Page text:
Well, it’s been a while. We haven’t written, and maybe someone out there has noticed this. But, since we don’t have lots of followers, this lag has not cost us followers. Alternatively, I could say that we are not responsible for excessive irrelevant material that clogs your email inbox and causes you to want to delete your subscription. I did reference, in an earlier post, the problems of people complaining about posts on a discussion list that they consider irrelevant by asking to be removed from the list—by replying to the entire list. This is a problem of “push” vs. “pull” information and communications technologies. You might want to have your favorite information delivered right to you, but it seems unreasonable to have, as was once prophesied, a “Me Channel” with nothing but information that you want, but all of the information you want.
So, in the lab last Thursday, we did a bit of push and pull ourselves. We went around the room, and everyone gave a brief update about the project that they are currently working on for their next degree—undergraduate honors, master’s thesis, doctoral dissertation. They’re not all on the same topic, of course. In fact, the best way of describing GROUPER research is a matrix of application domains (healthcare, spaceflight, STEM education) and theoretical concerns (communication bandwidth limits, requirements for knowledge sharing, and system delays and lags). But there are enough areas of overlap, and enough interests among the lab members, that each person could share feedback on others’ project ideas. Interestingly, one of the students then asked what I thought distinguished GROUPER from other research labs across IE or the College of Engineering.
Collaboration is already an evident element of the lab, just from the setting that generated the question. Students aren’t competing against each other for access to the equipment, or the field site, or even for the money. (That’s right. This semester, I’m funding none of the students—they have assistantships from other sources.) But I think there is something even more important operating: contact hours. So far this month, I estimate that I’ve spent approximately seven hours in individual meetings with students, four hours in group-level meetings, and another 10-12 hours in reading and reviewing emails and sending responses. (The email creates a modern update to what used to be described as “management by wandering around”—discussions occur that fuel internet searches that result in paper downloads that get attached to email replies.) Whether this is push or pull may depend a bit on where you sit. However, it should be clear that the process of generating a research topic is not strictly sequential. I don’t like telling people exactly what to do. It goes against my general philosophy. (I can most certainly tell them what I want accomplished, and I do.) So, the student who expects their dissertation to be crafted solely by me, for them to execute without having to think about it, is going to be in for some problems. By contrast, I don’t like waiting in an information vacuum, and I am very uncomfortable leaving a situation to stagnate if I can actively do something about it. (I’m an engineer. “What do I do about it?” is a frequently expressed sentiment.)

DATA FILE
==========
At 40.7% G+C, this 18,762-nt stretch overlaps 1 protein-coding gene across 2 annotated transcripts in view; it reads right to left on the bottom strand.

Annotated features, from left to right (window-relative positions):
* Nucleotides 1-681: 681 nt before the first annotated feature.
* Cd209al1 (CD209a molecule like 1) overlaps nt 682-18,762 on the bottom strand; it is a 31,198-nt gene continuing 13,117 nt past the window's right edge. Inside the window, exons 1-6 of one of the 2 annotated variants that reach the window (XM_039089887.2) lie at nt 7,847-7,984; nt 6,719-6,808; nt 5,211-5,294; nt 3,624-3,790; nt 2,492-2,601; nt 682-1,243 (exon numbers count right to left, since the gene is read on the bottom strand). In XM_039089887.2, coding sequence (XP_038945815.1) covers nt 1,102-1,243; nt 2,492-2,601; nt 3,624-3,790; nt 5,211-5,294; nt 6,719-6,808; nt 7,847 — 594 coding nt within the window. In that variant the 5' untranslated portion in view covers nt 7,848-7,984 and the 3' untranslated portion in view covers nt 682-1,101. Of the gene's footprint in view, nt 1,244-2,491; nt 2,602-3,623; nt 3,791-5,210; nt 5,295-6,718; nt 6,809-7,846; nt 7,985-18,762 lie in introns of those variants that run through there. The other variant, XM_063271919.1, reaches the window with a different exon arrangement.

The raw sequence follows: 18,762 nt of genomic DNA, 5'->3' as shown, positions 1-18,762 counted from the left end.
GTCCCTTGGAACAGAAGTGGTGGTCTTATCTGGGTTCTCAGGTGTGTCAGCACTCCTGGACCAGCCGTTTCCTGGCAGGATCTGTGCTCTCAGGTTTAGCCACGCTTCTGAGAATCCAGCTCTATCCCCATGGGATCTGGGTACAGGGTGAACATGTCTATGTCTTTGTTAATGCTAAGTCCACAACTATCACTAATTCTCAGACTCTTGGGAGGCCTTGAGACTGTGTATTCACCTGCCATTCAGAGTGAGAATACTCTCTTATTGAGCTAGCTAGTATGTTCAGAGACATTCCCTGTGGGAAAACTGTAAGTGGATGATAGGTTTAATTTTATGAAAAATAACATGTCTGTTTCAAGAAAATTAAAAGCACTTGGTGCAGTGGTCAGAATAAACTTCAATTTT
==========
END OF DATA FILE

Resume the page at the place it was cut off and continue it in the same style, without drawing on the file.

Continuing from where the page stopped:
I also realized something recently. After more than 20 years as a faculty member, and closing in on 40 MS and PhD students, there is a lot of experience that any new GROUPER should have the opportunity to call upon for assistance. That experience may come from others in the lab—hence the value of the GROUPER project discussions. But some of it is in my head, just waiting for the right connection to emerge. It can’t be purely pull from the student: they don’t always know what question to ask, because they haven’t been through this before. If they can only meet with me once they have figured it out, that’s a large waste of time and a failure to engage available expertise. But undiluted push doesn’t work either: they do need to put some effort into making sense of the problem and helping me understand their own perspective. As my son once said, “Part of learning is trying to figure out the answers yourself.”
I’m not sure I want the “Me Channel”. I learn a fair amount from making new connections based on things I haven’t thought about before, from perspectives that aren’t mine. GROUPER theses and dissertations wouldn’t be as interesting or far-reaching if they only came from a single disciplinary or experiential origin. New knowledge isn’t purely about learning what I’ve already decided is important—because if I don’t know, what criteria am I supposed to use to figure out what I need to know? Obviously, though, I can’t spend all of my time just picking up random factoids: lectures still need to have a point (and they need to get written) and conference presentations and journal papers still need to answer the question about addressing the research question in an effective and focused way. Oh, yeah. It’s that exploitation and exploration thing again—I talked about that before, too. Push and pull. What is the dynamic stability range of information access patterns? Don’t wait for someone else to generate the answer for you, though.